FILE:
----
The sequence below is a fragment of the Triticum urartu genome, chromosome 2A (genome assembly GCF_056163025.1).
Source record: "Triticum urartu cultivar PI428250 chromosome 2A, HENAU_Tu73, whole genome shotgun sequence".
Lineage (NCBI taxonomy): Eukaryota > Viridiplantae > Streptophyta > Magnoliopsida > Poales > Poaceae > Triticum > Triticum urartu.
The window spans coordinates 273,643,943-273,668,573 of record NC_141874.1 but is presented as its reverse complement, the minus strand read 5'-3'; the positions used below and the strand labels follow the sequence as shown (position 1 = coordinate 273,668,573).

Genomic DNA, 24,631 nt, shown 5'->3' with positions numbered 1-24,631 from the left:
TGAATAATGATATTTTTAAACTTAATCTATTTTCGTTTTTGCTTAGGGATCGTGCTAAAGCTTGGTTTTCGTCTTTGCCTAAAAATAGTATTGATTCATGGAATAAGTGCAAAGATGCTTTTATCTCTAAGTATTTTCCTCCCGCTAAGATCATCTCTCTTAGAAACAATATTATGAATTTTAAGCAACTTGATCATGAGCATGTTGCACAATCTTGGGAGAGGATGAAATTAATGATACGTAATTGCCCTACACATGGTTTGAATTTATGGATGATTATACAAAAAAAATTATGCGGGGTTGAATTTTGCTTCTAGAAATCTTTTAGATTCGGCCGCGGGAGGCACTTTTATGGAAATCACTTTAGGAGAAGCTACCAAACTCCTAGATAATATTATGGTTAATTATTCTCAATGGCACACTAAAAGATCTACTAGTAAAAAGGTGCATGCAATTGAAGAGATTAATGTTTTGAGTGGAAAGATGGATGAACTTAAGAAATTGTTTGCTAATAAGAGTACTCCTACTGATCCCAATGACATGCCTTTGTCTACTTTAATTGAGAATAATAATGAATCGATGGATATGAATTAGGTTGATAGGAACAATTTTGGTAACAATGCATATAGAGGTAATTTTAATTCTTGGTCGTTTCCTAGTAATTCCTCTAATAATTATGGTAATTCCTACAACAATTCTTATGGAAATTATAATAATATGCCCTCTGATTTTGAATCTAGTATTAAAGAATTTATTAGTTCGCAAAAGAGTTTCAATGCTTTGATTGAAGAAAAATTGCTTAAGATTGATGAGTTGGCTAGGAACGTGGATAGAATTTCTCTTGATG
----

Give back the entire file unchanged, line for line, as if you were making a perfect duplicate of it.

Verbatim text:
The sequence below is a fragment of the Triticum urartu genome, chromosome 2A (genome assembly GCF_056163025.1).
Source record: "Triticum urartu cultivar PI428250 chromosome 2A, HENAU_Tu73, whole genome shotgun sequence".
Lineage (NCBI taxonomy): Eukaryota > Viridiplantae > Streptophyta > Magnoliopsida > Poales > Poaceae > Triticum > Triticum urartu.
The window spans coordinates 273,643,943-273,668,573 of record NC_141874.1 but is presented as its reverse complement, the minus strand read 5'-3'; the positions used below and the strand labels follow the sequence as shown (position 1 = coordinate 273,668,573).

Genomic DNA, 24,631 nt, shown 5'->3' with positions numbered 1-24,631 from the left:
TGAATAATGATATTTTTAAACTTAATCTATTTTCGTTTTTGCTTAGGGATCGTGCTAAAGCTTGGTTTTCGTCTTTGCCTAAAAATAGTATTGATTCATGGAATAAGTGCAAAGATGCTTTTATCTCTAAGTATTTTCCTCCCGCTAAGATCATCTCTCTTAGAAACAATATTATGAATTTTAAGCAACTTGATCATGAGCATGTTGCACAATCTTGGGAGAGGATGAAATTAATGATACGTAATTGCCCTACACATGGTTTGAATTTATGGATGATTATACAAAAAAAATTATGCGGGGTTGAATTTTGCTTCTAGAAATCTTTTAGATTCGGCCGCGGGAGGCACTTTTATGGAAATCACTTTAGGAGAAGCTACCAAACTCCTAGATAATATTATGGTTAATTATTCTCAATGGCACACTAAAAGATCTACTAGTAAAAAGGTGCATGCAATTGAAGAGATTAATGTTTTGAGTGGAAAGATGGATGAACTTAAGAAATTGTTTGCTAATAAGAGTACTCCTACTGATCCCAATGACATGCCTTTGTCTACTTTAATTGAGAATAATAATGAATCGATGGATATGAATTAGGTTGATAGGAACAATTTTGGTAACAATGCATATAGAGGTAATTTTAATTCTTGGTCGTTTCCTAGTAATTCCTCTAATAATTATGGTAATTCCTACAACAATTCTTATGGAAATTATAATAATATGCCCTCTGATTTTGAATCTAGTATTAAAGAATTTATTAGTTCGCAAAAGAGTTTCAATGCTTTGATTGAAGAAAAATTGCTTAAGATTGATGAGTTGGCTAGGAACGTGGATAGAATTTCTCTTGATG